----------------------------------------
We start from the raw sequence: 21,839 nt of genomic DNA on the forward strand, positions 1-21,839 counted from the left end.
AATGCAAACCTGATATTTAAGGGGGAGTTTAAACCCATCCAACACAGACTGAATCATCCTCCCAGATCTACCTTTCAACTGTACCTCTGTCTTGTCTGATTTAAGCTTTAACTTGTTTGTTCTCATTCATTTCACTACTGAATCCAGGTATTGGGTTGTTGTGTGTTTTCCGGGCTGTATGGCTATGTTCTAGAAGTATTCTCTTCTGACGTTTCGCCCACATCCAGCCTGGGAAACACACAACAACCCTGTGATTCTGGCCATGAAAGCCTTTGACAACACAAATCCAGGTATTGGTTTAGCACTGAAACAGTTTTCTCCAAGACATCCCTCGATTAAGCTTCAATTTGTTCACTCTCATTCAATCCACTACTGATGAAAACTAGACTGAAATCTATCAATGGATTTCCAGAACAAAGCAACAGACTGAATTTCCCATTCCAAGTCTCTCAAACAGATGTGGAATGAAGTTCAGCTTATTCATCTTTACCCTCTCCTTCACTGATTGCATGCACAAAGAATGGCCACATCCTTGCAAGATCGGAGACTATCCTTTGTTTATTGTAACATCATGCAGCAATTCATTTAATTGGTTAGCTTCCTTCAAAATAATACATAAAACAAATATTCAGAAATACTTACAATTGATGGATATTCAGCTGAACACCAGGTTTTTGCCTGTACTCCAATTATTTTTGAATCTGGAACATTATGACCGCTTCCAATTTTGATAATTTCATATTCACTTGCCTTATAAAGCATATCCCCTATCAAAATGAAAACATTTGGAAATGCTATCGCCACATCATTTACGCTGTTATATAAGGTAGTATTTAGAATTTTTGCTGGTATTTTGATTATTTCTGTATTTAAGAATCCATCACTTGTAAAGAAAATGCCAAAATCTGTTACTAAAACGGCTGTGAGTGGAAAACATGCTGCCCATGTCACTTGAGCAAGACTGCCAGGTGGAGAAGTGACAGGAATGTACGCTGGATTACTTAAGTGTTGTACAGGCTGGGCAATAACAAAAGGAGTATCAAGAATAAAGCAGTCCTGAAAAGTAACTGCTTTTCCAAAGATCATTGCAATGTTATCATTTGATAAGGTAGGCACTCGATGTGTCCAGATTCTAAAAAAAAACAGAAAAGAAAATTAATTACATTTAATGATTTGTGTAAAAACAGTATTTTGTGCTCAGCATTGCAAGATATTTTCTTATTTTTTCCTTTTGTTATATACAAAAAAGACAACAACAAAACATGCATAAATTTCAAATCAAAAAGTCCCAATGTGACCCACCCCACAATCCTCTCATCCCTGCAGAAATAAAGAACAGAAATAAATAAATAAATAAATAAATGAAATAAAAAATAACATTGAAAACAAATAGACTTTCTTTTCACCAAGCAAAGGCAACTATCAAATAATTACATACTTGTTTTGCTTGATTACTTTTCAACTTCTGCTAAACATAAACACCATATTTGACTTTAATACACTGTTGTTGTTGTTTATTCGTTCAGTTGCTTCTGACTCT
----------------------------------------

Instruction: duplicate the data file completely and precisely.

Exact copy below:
We start from the raw sequence: 21,839 nt of genomic DNA on the forward strand, positions 1-21,839 counted from the left end.
AATGCAAACCTGATATTTAAGGGGGAGTTTAAACCCATCCAACACAGACTGAATCATCCTCCCAGATCTACCTTTCAACTGTACCTCTGTCTTGTCTGATTTAAGCTTTAACTTGTTTGTTCTCATTCATTTCACTACTGAATCCAGGTATTGGGTTGTTGTGTGTTTTCCGGGCTGTATGGCTATGTTCTAGAAGTATTCTCTTCTGACGTTTCGCCCACATCCAGCCTGGGAAACACACAACAACCCTGTGATTCTGGCCATGAAAGCCTTTGACAACACAAATCCAGGTATTGGTTTAGCACTGAAACAGTTTTCTCCAAGACATCCCTCGATTAAGCTTCAATTTGTTCACTCTCATTCAATCCACTACTGATGAAAACTAGACTGAAATCTATCAATGGATTTCCAGAACAAAGCAACAGACTGAATTTCCCATTCCAAGTCTCTCAAACAGATGTGGAATGAAGTTCAGCTTATTCATCTTTACCCTCTCCTTCACTGATTGCATGCACAAAGAATGGCCACATCCTTGCAAGATCGGAGACTATCCTTTGTTTATTGTAACATCATGCAGCAATTCATTTAATTGGTTAGCTTCCTTCAAAATAATACATAAAACAAATATTCAGAAATACTTACAATTGATGGATATTCAGCTGAACACCAGGTTTTTGCCTGTACTCCAATTATTTTTGAATCTGGAACATTATGACCGCTTCCAATTTTGATAATTTCATATTCACTTGCCTTATAAAGCATATCCCCTATCAAAATGAAAACATTTGGAAATGCTATCGCCACATCATTTACGCTGTTATATAAGGTAGTATTTAGAATTTTTGCTGGTATTTTGATTATTTCTGTATTTAAGAATCCATCACTTGTAAAGAAAATGCCAAAATCTGTTACTAAAACGGCTGTGAGTGGAAAACATGCTGCCCATGTCACTTGAGCAAGACTGCCAGGTGGAGAAGTGACAGGAATGTACGCTGGATTACTTAAGTGTTGTACAGGCTGGGCAATAACAAAAGGAGTATCAAGAATAAAGCAGTCCTGAAAAGTAACTGCTTTTCCAAAGATCATTGCAATGTTATCATTTGATAAGGTAGGCACTCGATGTGTCCAGATTCTAAAAAAAAACAGAAAAGAAAATTAATTACATTTAATGATTTGTGTAAAAACAGTATTTTGTGCTCAGCATTGCAAGATATTTTCTTATTTTTTCCTTTTGTTATATACAAAAAAGACAACAACAAAACATGCATAAATTTCAAATCAAAAAGTCCCAATGTGACCCACCCCACAATCCTCTCATCCCTGCAGAAATAAAGAACAGAAATAAATAAATAAATAAATAAATGAAATAAAAAATAACATTGAAAACAAATAGACTTTCTTTTCACCAAGCAAAGGCAACTATCAAATAATTACATACTTGTTTTGCTTGATTACTTTTCAACTTCTGCTAAACATAAACACCATATTTGACTTTAATACACTGTTGTTGTTGTTTATTCGTTCAGTTGCTTCTGACTCT